“One of the interesting points made was that hopefully someday we won’t even need a WITC conference, because no one will see any difference between women and men. I think this should always be in the back of our mind as we plan these events,” says McPhee. She notes that suggestions for moving that forward are to:
- Continue to promote attendance among men. “Their input – and willingness to hear the conversation – made the meeting more robust and reinforced a good pattern of communication.”
- Continue to offer topics that apply to both men and women. “Something on management or finance would benefit all and attract more attendees.”
- Always include some roundtable discussions or small-group work, “because it encourages interaction and decreases lecture time. The attendees loved the opportunity to contribute.”
”I think the biggest challenge will be to find interesting topics that satisfy a wide range of people,” adds McPhee.
“I see the conversation moving away from the ‘women’ conversation and just presenting great content that would make anyone a better professional. It seemed most people left very satisfied, and the networking/bonding was an important element of that.”
“Overall, I think this workshop was effective and had great value,” says Bear LeVangie, executive director of the Women Tree Climbing Workshop in Lincoln, Vermont. “The overwhelming feedback from ‘the word on the floor’ was encouraging! Attendees really enjoyed the box lunch, which provided a nice touch to reinforce networking opportunities at each table.
“Having Jenn as the moderator was terrific, as her ability to shift the audience’s energy in between presenters kept the event fun and engaging. Also, thank you, Jenn, for promoting the re-use of the lunch boxes and/or bringing them home to recycle. Will there ever be a day when generating less waste will be a ‘shall’ in the world?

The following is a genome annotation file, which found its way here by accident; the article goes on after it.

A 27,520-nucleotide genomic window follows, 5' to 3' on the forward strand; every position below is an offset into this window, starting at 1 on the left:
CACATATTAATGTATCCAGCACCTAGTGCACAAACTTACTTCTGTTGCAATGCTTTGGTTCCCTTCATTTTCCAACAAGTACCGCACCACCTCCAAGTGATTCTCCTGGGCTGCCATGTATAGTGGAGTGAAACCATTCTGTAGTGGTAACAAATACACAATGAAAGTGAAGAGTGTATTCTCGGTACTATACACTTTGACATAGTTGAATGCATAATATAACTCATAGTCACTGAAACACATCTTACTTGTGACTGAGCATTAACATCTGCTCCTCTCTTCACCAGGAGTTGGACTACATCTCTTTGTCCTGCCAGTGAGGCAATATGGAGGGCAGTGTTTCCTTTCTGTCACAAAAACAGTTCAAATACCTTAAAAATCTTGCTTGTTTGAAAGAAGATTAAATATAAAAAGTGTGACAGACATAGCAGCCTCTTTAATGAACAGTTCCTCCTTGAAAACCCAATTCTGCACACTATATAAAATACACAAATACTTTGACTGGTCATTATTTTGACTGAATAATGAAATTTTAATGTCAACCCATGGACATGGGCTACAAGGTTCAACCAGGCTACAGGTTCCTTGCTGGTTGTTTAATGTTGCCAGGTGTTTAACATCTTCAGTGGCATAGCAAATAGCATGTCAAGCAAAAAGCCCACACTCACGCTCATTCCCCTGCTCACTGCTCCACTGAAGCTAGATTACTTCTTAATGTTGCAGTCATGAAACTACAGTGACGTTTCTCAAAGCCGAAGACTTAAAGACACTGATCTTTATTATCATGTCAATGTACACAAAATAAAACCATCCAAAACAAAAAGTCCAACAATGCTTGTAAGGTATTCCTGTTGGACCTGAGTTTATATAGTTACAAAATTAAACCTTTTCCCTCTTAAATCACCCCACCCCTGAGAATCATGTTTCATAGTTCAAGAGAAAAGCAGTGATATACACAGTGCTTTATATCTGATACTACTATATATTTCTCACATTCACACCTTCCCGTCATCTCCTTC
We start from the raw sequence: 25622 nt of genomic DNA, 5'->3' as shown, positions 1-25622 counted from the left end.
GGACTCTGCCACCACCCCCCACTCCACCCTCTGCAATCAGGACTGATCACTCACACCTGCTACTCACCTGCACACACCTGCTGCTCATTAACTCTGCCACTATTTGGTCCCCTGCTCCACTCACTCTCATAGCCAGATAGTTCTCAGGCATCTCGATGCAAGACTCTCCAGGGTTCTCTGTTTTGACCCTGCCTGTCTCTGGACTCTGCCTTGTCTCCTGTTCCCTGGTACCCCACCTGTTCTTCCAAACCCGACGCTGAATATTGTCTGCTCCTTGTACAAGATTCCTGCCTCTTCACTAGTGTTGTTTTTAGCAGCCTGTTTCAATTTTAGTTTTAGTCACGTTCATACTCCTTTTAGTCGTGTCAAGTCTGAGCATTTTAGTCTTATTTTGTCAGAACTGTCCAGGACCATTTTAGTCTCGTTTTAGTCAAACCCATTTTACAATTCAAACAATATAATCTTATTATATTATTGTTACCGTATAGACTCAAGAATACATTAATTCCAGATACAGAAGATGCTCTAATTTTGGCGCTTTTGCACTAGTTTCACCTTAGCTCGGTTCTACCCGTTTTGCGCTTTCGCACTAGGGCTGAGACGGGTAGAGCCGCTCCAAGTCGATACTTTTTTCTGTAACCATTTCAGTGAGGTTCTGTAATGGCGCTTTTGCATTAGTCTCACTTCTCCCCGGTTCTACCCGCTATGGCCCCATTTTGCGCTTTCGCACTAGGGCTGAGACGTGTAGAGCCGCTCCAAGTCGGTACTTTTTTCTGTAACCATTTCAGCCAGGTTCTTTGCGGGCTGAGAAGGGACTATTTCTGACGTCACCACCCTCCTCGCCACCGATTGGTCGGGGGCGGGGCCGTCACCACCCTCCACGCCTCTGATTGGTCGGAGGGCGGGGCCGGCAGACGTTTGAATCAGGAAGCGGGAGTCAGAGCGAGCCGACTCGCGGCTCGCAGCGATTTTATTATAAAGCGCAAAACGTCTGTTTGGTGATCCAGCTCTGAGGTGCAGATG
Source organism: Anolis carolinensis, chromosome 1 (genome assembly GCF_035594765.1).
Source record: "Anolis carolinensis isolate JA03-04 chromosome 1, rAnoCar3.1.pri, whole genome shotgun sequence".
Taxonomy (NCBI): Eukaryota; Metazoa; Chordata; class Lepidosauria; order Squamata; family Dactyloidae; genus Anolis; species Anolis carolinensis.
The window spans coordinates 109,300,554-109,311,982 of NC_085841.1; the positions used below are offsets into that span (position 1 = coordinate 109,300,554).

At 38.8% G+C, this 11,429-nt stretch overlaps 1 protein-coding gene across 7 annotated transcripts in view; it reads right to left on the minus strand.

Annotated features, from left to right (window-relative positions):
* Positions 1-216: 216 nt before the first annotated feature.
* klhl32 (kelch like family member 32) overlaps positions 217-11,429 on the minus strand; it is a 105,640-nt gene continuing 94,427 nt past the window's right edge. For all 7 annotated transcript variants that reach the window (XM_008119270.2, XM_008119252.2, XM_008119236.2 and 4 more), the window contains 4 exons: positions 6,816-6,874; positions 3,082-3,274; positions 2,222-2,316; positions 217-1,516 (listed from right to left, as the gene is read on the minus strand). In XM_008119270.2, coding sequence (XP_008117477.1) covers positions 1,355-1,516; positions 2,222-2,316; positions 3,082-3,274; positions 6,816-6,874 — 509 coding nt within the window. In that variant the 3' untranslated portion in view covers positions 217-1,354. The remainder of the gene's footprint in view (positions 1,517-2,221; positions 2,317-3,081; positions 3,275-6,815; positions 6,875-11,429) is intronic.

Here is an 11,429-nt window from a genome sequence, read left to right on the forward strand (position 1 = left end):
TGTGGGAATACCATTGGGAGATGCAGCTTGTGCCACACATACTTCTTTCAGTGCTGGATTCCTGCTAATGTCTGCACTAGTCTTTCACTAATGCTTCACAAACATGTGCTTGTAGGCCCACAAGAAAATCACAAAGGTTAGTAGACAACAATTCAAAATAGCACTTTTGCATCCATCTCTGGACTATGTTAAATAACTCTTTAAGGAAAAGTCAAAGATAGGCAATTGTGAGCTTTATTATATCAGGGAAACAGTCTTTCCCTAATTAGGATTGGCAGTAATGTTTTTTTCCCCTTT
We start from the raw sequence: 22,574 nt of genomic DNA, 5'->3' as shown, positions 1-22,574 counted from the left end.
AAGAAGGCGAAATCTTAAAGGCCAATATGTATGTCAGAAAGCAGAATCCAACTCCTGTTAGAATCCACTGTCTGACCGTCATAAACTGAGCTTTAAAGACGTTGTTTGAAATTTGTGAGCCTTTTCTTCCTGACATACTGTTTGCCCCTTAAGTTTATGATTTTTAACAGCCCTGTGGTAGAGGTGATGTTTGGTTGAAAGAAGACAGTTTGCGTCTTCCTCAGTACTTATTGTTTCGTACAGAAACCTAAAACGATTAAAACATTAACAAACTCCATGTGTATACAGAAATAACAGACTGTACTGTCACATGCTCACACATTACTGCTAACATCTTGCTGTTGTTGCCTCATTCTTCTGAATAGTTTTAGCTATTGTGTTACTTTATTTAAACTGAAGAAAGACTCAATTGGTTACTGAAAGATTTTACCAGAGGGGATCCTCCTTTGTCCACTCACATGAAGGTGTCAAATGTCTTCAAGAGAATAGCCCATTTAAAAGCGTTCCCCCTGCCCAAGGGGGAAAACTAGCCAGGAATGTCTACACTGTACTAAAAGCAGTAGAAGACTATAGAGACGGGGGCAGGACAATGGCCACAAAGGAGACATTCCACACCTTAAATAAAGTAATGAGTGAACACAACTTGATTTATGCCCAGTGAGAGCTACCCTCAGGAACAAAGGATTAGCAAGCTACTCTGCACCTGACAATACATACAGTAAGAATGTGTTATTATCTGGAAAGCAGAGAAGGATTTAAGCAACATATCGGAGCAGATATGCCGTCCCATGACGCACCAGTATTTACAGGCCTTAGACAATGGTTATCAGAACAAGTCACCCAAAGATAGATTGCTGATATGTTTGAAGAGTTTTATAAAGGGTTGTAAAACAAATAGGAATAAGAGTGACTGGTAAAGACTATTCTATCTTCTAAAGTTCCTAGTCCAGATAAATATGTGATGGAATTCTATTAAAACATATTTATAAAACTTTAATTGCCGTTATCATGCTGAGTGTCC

“All of the presentations were impactful, and aside from Alex and Nicole being separated from the stage, their insight and wisdom were well received.
“I did hear some disappointment about the workshop being a separate-ticket item,” says LeVangie. “For many years, TCIA has hosted pre-conference events aimed at reaching a group of people different from the main audience. TCIA promotes being inclusive, yet creating stand-alone events excludes attendees with lesser financial means. Therefore, these events end up excluding those target-group voices from the conversation. I would love this workshop to include more topics beyond gender, such as race, non-binary, etcetera.”
“I couldn’t be more grateful for the amazing people who attended the first-ever WITC pre-conference, and for TCIA for providing me with a platform to share my experiences in developing a positive company culture,” says Amy Grewe, Certified Arborist and vice president and owner of Arbor Aesthetics Tree Service, an accredited, nine-year TCIA member company based in Omaha, Nebraska. “This was my first public-speaking opportunity, and I loved the level of engagement from the attendees from start to finish, even when my presentation was at the very end of a long day. I connected with so many people and enjoyed learning of all the journeys that have led them to this place.” (See Amy’s related article on page 26 in this issue of TCI Magazine on the Women in Tree Care Forum, which also took place in conjunction with TCI EXPO ’21.)
“To start, it was incredibly positive seeing a sold-out room with a mixed (men and women) audience,” says Alex K. Julius, employee development and safety-training specialist with The Davey Tree Expert Company, an accredited, 49-year TCIA member company based in Kent, Ohio. “It’s nice to see so much support. I also heard the other women’s forum was a packed room.
“The topics discussed were hardly women’s issues, but people issues. Conflict resolution, earning grant money and career development are topics any member of TCIA could benefit from learning more about. The question I have then is, was the room packed because people wanted to be there for women, or because the speakers offered information that would be appropriate for anyone? I think it’s a combination of both.
“In the future, we will make better progress if we are integrated into the regular programming,” says Julius. “If we do it right, at some point, the pre-programming won’t feel necessary. More women presenting on topics related to arboriculture will help with our own professional development, increase exposure and build a stronger camaraderie with our peers.”